Stress is a problem that everyone experiences at some point in life. While it is quite normal to feel stressed sometimes, anxiety that persists can have negative consequences. If not managed properly, stress can affect your health and mental wellbeing – even though you might not realize it.
Though we can’t altogether avoid stress, we can learn to deal with it. To manage it, you have to understand stress symptoms, which can affect your body, your feelings, and your behavior. Here are the common stress symptoms and associated behaviors:
Anxiety and agitation
Overeating or under eating
Muscle tension or pain
Forgetfulness and disorganization or Memory problems
Chest pain, Rapid heart rate
Lack of motivation or focus
Drug or alcohol misuse
Being pessimistic or seeing only the negative side
Irritability or anger
Anxious or Racing thoughts
Sadness or depression
Exercising less often
Diarrhea or constipation
Loneliness and isolation
Sleeping too much or too little
Frequent colds or flu
Other mental or emotional health problems
Nervous habits (e.g. nail biting, pacing)
Chronic stress can lead the body to produce stress hormones that cause conditions like increasing heart rate, constricting blood levels, chest pain, elevated cholesterol levels, a weakened immune system, and depression. Learning how to manage stress is crucial to reduce risks of these serious conditions. Here are some strategies to keep stress in check:
Get proper sleep: One of the major reasons for stress is lack of sleep. So it’s very important to get a good night sleep – at least 6-8 hours is recommended to de-stress and recharge your system. Before going to bed, take a warm bath, turn off the TV, and dim the lights or read a calming book to relax your mind and body.
Avoid unhealthy coping mechanisms: Avoid unhealthy coping mechanisms such as alcohol, smoking and drugs. Stimulants like caffeine and nicotine can actually increase stress. Alcohol can aggravate anxiety and trigger panic attacks. So when you’re stressed, avoid these stimulants or at least, reduce consumption. Drinking distilled water, herbal teas, or diluted natural fresh juices will keep you hydrated and help you cope with stress.
Try a relaxation technique: Meditation, tai chi, yoga, and deep breathing are widely recommended relaxation techniques. Find a quiet place and spend time to clear the mind, body, and soul. Experts say that deep breathing offsets the effects of stress by slowing the heart rate and lowering blood pressure.
Exercise: Make exercise a part of your daily routine as it can keep your body healthy and is also a great stress reliever. Taking a brisk walk in fresh air can reduce the stress levels. Activities like walking, swimming and yoga are other good options to de-stress.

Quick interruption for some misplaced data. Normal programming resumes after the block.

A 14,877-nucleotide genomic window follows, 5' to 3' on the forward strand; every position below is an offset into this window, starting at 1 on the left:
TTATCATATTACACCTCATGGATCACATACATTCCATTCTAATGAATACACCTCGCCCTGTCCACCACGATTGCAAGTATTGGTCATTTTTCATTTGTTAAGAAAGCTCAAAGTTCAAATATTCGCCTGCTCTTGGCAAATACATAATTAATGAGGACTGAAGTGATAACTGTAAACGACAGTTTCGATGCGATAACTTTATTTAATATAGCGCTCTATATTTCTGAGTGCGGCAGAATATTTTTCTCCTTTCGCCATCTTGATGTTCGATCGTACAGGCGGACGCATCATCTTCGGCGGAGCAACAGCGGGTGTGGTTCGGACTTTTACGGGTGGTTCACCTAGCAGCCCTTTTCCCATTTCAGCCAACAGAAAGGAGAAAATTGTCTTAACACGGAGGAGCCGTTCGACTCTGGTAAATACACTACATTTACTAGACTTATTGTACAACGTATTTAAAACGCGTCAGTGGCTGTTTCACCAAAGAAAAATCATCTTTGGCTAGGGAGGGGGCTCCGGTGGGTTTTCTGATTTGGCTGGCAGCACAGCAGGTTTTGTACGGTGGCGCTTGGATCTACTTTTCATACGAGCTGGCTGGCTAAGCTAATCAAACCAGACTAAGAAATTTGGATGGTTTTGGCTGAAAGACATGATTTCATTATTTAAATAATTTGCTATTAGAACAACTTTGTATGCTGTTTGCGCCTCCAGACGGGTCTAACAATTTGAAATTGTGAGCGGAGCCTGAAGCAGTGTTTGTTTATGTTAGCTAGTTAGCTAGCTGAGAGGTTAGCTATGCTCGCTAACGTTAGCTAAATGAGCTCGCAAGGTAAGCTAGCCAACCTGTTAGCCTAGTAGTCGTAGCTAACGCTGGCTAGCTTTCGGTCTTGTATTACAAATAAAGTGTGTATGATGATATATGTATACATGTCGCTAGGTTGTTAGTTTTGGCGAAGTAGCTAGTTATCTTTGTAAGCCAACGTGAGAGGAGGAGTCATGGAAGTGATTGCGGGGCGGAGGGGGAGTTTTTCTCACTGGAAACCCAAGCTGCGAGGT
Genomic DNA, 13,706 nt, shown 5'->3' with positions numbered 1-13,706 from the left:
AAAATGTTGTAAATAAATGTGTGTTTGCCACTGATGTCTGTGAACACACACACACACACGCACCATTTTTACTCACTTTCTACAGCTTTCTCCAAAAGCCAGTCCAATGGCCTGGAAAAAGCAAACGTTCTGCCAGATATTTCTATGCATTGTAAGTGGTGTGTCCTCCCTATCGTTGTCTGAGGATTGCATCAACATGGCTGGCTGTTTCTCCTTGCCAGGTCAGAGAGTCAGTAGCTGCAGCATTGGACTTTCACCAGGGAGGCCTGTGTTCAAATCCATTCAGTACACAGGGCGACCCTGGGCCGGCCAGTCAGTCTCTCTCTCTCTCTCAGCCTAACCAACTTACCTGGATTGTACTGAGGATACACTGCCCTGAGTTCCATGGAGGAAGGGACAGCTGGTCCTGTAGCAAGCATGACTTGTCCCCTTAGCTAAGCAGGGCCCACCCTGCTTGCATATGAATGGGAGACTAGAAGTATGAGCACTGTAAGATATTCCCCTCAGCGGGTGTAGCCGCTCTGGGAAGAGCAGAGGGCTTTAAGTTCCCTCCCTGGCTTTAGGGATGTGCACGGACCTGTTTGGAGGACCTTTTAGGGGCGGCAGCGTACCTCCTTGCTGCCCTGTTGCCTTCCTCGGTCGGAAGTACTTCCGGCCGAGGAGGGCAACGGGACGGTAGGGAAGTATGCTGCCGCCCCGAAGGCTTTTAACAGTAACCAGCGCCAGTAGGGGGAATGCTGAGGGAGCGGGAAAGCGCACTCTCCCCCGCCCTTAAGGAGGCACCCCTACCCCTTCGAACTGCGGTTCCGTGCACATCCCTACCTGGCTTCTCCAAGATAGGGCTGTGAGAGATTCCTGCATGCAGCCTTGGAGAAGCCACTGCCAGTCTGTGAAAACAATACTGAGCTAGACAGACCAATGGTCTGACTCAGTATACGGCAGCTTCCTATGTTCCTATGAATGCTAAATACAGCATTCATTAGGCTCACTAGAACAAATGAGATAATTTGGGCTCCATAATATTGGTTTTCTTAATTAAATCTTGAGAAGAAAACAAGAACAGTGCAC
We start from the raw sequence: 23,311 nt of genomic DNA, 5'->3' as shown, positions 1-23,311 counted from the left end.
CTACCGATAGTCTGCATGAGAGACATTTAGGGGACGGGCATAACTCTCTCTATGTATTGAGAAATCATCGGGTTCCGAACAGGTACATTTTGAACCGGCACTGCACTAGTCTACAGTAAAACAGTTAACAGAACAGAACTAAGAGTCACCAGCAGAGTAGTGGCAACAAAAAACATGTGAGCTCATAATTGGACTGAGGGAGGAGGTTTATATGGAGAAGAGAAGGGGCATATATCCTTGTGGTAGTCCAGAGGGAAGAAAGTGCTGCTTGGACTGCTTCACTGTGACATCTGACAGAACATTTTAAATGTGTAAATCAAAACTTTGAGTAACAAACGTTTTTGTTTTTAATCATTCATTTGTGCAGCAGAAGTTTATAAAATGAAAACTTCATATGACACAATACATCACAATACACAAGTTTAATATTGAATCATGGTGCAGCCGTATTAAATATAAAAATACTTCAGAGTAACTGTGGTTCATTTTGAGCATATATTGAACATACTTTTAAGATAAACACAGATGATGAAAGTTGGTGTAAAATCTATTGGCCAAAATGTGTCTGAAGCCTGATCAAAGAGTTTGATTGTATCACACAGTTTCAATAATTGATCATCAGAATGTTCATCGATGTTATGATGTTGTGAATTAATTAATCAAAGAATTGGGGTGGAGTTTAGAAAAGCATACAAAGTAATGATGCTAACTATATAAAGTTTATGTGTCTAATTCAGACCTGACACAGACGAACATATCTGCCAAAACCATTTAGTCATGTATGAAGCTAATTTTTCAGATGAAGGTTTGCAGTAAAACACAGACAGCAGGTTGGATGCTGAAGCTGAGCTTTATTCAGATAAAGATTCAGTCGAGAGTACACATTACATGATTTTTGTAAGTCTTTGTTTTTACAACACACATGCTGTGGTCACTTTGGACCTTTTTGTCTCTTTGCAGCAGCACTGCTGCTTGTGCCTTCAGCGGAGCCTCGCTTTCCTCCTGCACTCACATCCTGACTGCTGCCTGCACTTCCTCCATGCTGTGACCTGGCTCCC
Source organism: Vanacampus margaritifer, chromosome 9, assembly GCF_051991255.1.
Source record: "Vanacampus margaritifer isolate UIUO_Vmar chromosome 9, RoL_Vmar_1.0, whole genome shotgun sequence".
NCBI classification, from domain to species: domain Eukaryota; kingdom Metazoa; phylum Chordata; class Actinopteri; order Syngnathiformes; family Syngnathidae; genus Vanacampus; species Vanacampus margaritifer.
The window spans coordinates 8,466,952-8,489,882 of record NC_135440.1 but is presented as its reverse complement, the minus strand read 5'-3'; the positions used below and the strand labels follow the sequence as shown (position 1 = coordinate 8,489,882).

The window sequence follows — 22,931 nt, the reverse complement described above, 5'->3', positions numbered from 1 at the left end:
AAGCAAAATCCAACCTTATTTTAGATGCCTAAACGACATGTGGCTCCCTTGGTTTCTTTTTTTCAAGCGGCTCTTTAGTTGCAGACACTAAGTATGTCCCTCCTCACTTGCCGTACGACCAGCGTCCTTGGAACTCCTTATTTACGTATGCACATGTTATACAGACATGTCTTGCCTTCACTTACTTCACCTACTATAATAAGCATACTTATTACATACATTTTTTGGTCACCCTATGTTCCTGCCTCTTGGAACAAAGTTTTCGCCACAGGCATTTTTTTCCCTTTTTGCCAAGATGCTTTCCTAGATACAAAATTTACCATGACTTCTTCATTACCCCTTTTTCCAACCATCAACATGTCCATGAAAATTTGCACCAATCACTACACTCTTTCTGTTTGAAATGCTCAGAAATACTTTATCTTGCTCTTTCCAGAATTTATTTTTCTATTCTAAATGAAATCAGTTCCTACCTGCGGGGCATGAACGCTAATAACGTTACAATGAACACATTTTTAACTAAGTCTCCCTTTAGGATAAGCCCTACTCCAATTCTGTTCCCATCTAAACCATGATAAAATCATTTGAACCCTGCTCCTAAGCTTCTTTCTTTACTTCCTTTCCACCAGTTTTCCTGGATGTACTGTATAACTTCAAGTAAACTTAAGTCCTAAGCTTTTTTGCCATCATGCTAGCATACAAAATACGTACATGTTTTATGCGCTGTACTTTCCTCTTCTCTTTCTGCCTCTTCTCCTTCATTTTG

Eat healthy: A well-nourished body can better cope with stress, so be mindful of what you eat. Balanced meals are important to keep your energy levels up and your mind clear throughout the day. Avoid caffeine and sugary foods and drinks.
Laugh: Studies say that laughing releases “happiness hormones” which decreases cortisol and adrenaline levels, and reduces the level of stress hormones.
Avoid or manage the stressors: Identify the sources of stress in your life and avoid or manage it. If it’s a person who stresses you out, try to limit the time you spend with that person. If you can’t avoid a stressful situation, try to alter it or adapt to it.
Express your feelings instead of suppressing them: Be more assertive and communicate your concerns in an open and respectful way. Suppressing your feelings can cause resentment to build and elevate anxiety.
Appreciate yourself: Do your best and be proud of your achievements. Don’t worry about perfection if you can’t achieve it – be happy with the closest to perfection you can accomplish.
Maintain a positive attitude: Try to focus on things that you can do well and make an effort to replace negative thoughts with positive ones. There are some things that you cannot change, so learn how to respond in the right way.
If you’re taken steps to control your stress but your symptoms continue, consider seeking medical advice. A professional therapist can help you identify the sources of your stress and help you learn new coping tools.
*Disclaimer: The materials on this website are for informational purposes only and do not constitute the giving of medical advice. Individual results will vary and no guarantee is stated or implied by any photo use or any statement on this site. Your use of this site does not create a patient-plastic surgeon relationship between you andbodySCULPT®or between you and any plastic surgeon affiliated withbodySCULPT®. The information contained in this website is not intended to be a substitute for professional medical advice. Click Here for Full Disclaimer.